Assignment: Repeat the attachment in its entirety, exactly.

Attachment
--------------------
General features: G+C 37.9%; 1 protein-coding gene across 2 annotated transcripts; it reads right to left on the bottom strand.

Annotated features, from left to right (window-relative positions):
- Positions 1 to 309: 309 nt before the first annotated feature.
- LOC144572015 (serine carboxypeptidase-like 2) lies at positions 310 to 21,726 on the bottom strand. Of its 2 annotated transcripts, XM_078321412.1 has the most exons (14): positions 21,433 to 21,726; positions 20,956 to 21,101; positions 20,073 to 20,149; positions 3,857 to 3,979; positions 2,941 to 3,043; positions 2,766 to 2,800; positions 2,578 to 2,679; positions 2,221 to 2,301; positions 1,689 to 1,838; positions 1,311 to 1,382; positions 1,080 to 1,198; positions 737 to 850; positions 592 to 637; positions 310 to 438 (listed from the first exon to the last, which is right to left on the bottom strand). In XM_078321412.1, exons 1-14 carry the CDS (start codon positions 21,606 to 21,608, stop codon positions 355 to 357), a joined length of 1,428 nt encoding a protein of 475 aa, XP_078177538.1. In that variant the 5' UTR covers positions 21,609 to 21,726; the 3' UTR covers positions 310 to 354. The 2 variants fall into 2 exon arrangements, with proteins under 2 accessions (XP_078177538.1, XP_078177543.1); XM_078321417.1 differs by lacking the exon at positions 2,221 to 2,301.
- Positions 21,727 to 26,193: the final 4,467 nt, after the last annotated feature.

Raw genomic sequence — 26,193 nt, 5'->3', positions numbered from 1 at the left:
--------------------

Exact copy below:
General features: G+C 37.9%; 1 protein-coding gene across 2 annotated transcripts; it reads right to left on the bottom strand.

Annotated features, from left to right (window-relative positions):
- Positions 1 to 309: 309 nt before the first annotated feature.
- LOC144572015 (serine carboxypeptidase-like 2) lies at positions 310 to 21,726 on the bottom strand. Of its 2 annotated transcripts, XM_078321412.1 has the most exons (14): positions 21,433 to 21,726; positions 20,956 to 21,101; positions 20,073 to 20,149; positions 3,857 to 3,979; positions 2,941 to 3,043; positions 2,766 to 2,800; positions 2,578 to 2,679; positions 2,221 to 2,301; positions 1,689 to 1,838; positions 1,311 to 1,382; positions 1,080 to 1,198; positions 737 to 850; positions 592 to 637; positions 310 to 438 (listed from the first exon to the last, which is right to left on the bottom strand). In XM_078321412.1, exons 1-14 carry the CDS (start codon positions 21,606 to 21,608, stop codon positions 355 to 357), a joined length of 1,428 nt encoding a protein of 475 aa, XP_078177538.1. In that variant the 5' UTR covers positions 21,609 to 21,726; the 3' UTR covers positions 310 to 354. The 2 variants fall into 2 exon arrangements, with proteins under 2 accessions (XP_078177538.1, XP_078177543.1); XM_078321417.1 differs by lacking the exon at positions 2,221 to 2,301.
- Positions 21,727 to 26,193: the final 4,467 nt, after the last annotated feature.

Raw genomic sequence — 26,193 nt, 5'->3', positions numbered from 1 at the left: